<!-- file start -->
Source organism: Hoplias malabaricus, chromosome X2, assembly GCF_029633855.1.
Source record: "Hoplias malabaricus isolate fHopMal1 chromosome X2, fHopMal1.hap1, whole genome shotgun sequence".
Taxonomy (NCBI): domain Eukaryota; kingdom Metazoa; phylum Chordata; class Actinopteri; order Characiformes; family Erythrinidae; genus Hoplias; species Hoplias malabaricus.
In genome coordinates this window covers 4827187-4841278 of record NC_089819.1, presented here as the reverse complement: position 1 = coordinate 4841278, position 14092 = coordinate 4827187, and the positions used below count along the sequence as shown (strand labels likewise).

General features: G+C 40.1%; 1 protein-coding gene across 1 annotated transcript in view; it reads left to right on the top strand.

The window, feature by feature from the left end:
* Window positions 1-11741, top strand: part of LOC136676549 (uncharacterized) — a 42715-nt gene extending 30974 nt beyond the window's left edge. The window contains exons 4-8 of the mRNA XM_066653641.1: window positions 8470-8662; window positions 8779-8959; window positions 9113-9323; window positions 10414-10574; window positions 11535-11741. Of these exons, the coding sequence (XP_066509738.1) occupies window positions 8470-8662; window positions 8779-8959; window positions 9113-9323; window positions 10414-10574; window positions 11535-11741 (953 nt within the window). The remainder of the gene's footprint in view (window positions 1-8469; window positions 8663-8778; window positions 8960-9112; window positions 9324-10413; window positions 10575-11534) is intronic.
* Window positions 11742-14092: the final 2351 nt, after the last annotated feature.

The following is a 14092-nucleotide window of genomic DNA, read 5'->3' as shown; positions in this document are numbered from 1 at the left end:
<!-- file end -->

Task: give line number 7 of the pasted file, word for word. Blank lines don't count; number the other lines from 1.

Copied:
* Window positions 1-11741, top strand: part of LOC136676549 (uncharacterized) — a 42715-nt gene extending 30974 nt beyond the window's left edge. The window contains exons 4-8 of the mRNA XM_066653641.1: window positions 8470-8662; window positions 8779-8959; window positions 9113-9323; window positions 10414-10574; window positions 11535-11741. Of these exons, the coding sequence (XP_066509738.1) occupies window positions 8470-8662; window positions 8779-8959; window positions 9113-9323; window positions 10414-10574; window positions 11535-11741 (953 nt within the window). The remainder of the gene's footprint in view (window positions 1-8469; window positions 8663-8778; window positions 8960-9112; window positions 9324-10413; window positions 10575-11534) is intronic.